Last week, Rick Edwards and Dr Michael Brooks brought their hit show Science(ish) to Swansea Grand Theatre. I was lucky enough to have a front row seat and also got to chat to them both beforehand about their show, the role of pop culture in producing scientists of the future, and what Michael’s next PhD would be, if he had chance – “Consciousness and neuroscience”, he said “You can make a really significant contribution, which appeals to me a lot.”

“What that answer tells you about Michael is that he’s an egotist,” Rick teases. “All he’s interested in is thinking ‘how can people think that I’m amazing?’…ah yeah, I defined consciousness.”

Rick and Michael clearly share a love of talking (and joking) about science, which is why their playful, informative podcast has become a hit since they began last September. They both really enjoy the show too, getting to explore a variety of cutting edge topics besides Michael’s specialism of physics. Rick himself has a science background, but he can’t get enough of maths it seems. The show is well-researched and explores science issues through a mix of discussion, banter, talking heads, and clips from works of fiction.

They told me that their show this week would use the 2013 film ‘Her’ to talk about Artificial Intelligence (AI) and modern society’s growing relationship with technology. The film, directed by Spike Jonze, stars Joaquin Phoenix as a man who falls in love with an intelligent computer system called Samantha, which (or maybe who?) communicates with a female voice (Scarlett Johansson).

With all this talk of ‘female’ artificial intelligence, I wanted to know what Rick and Michael felt about some real life female intelligence - the future of women in science. I asked them whether films and other popular culture can alter perceptions of female scientists and if they can play a role in inspiring children to become scientists.

Both Rick and Michael believe that science is just as important in our culture as the arts, but we need to acknowledge that a bit more, to get rid of the stigma of it being ‘square’. They hope that shows like theirs help do that for adults and children. Rick joked about how completely unacceptable it would be if his son turned said he hated Rick’s beloved maths.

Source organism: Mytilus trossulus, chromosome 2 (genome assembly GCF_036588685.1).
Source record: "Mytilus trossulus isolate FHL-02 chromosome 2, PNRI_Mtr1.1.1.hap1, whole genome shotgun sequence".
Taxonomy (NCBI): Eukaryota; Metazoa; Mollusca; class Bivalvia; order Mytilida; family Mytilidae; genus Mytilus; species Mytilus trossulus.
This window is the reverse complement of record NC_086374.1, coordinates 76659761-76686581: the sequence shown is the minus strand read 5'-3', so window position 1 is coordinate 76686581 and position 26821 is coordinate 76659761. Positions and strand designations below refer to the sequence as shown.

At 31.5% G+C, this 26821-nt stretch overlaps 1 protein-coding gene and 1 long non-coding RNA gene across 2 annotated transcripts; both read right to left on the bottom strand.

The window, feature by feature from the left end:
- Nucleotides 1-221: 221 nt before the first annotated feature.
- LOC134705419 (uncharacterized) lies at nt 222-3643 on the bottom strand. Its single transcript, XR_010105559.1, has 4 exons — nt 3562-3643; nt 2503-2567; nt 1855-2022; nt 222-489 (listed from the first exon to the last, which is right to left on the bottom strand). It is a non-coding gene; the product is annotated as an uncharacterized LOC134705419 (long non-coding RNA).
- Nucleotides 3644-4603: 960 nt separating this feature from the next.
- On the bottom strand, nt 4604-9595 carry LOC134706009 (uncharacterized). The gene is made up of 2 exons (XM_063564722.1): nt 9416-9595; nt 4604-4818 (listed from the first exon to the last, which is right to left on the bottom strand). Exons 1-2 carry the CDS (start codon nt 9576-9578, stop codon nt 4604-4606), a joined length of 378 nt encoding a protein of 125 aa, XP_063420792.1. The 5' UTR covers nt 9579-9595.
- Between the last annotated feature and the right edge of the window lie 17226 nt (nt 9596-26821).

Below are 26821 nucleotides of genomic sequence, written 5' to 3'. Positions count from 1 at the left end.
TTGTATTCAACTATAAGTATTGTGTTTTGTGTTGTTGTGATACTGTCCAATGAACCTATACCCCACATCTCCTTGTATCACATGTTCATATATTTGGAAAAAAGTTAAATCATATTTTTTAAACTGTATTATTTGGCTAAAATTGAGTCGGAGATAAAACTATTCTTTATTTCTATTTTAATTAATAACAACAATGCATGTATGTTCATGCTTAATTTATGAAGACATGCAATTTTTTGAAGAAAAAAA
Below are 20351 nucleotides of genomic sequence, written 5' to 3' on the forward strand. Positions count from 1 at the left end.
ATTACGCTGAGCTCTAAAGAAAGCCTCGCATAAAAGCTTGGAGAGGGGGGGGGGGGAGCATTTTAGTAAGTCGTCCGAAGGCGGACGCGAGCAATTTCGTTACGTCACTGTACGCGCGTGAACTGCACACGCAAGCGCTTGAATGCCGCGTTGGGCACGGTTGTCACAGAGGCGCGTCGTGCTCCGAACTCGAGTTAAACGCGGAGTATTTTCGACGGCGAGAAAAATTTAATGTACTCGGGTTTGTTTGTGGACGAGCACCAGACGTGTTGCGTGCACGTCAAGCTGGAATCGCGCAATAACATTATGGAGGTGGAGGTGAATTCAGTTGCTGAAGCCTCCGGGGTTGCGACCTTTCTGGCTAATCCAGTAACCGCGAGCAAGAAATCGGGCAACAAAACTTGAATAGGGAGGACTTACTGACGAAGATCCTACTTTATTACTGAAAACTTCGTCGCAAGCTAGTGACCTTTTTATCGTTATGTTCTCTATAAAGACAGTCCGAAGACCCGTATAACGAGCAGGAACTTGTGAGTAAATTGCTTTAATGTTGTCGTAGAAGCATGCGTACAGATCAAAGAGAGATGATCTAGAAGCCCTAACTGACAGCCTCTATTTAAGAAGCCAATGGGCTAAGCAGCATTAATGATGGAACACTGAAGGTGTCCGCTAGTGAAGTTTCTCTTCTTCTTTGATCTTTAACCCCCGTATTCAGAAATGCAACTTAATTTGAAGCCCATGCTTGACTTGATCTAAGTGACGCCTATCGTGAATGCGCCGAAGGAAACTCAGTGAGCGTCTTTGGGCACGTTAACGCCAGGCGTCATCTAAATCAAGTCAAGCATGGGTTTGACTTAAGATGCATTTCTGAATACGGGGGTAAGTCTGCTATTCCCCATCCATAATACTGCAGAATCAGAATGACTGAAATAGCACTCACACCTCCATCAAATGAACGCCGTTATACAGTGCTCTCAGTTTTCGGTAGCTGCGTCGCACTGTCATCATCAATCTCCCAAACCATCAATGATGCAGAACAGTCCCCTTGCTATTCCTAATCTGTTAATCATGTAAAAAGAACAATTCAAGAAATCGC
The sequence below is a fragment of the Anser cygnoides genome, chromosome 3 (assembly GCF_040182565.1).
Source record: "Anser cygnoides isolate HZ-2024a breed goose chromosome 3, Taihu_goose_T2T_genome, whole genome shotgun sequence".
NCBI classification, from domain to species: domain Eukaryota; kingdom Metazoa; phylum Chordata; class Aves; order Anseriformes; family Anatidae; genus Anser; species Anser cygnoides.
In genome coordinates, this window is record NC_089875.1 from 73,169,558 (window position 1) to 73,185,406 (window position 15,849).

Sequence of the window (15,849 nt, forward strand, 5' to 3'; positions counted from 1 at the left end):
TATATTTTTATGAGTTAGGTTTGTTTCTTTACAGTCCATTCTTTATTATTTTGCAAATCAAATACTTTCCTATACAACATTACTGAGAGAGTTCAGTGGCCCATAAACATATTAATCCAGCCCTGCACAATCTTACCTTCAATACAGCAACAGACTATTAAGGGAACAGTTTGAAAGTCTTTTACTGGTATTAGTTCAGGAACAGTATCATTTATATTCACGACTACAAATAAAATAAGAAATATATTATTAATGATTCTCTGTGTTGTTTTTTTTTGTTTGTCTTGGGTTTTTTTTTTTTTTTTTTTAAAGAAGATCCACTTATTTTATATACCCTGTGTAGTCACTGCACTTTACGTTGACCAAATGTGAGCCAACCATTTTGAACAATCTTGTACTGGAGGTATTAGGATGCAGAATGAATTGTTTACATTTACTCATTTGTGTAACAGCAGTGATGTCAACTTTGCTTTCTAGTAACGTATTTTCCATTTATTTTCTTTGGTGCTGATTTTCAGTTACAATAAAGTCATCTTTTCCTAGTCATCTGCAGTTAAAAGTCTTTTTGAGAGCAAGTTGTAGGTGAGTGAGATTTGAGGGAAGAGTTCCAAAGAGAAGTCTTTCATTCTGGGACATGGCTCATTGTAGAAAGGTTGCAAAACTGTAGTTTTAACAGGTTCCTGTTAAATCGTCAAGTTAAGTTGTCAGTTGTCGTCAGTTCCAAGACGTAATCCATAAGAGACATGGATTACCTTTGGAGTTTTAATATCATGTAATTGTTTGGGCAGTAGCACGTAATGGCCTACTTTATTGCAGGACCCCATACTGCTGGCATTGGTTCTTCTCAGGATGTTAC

They felt that fiction is getting better at depicting intelligent, skilled women, but that more can always be done. Michael felt that where the real work needs to be done is making sure more women in the real world are at the forefront of science so that girls can aspire to be scientists like their role models. Rick mentioned how the tech world is largely men developing technology for other men and Michael talked about the lack of female programmers. He also felt that this was not just a gender problem.

“When you bring different mind-sets – gender, culture…the whole gambit of humanity - into tech then you’ll get different approaches to problems and probably much more productive ones.”

This duo undoubtedly works brilliantly, but I speculated if there was room for third. Possibly a female presenter or scientist they might be keen to work with? They thought for a while, before Michael said, “There’s loads of female broadcasters and scientists who could do our job. Please don’t tell them!”

After our chat, I stayed to watch the show. The banterful pair began their discussion with the topic of consciousness and how we define it. “I don’t know that you’re conscious”, quipped Michael to Rick. They then turned to the voices of experts in Psychology and other fields for more insight on the matter.

They went on to talk about the ways technology is changing the way we interact and even the way we love each other. They analysed Tinder and other online dating sites, apps for supporting children with autism, and asked whether our online self is our real self or, as Rick thinks, it is “choosing the bits of yourself you want to amplify.”

Of course, no discussion of technology and relationships would be complete without the hot topic of whether mobile phones are a barrier to meaningful face-to-face communication, and the lesser-explored question of whether there has been a downturn in toilet graffiti since mobile phones became glued to our hands. As a Sociologist, I think they’re on to something there.

In the final part of the show, Rick and Michael turned to the subject of what the future of AI has in store. Will the level of AI featured in ‘Her’ ever become a reality? The AI expert, Prof. Murray Shanahan, had advised them that this would be the case by 2050, which is astounding.

Rick and Michael’s podcast will be available to listen to soon on Radio Wolfgang.

Dr Rowenna Baldwin is a Manchester Metropolitan University Media Fellow. She is a Senior Research Assistant at the MMU Policy Evaluation and Research Unit.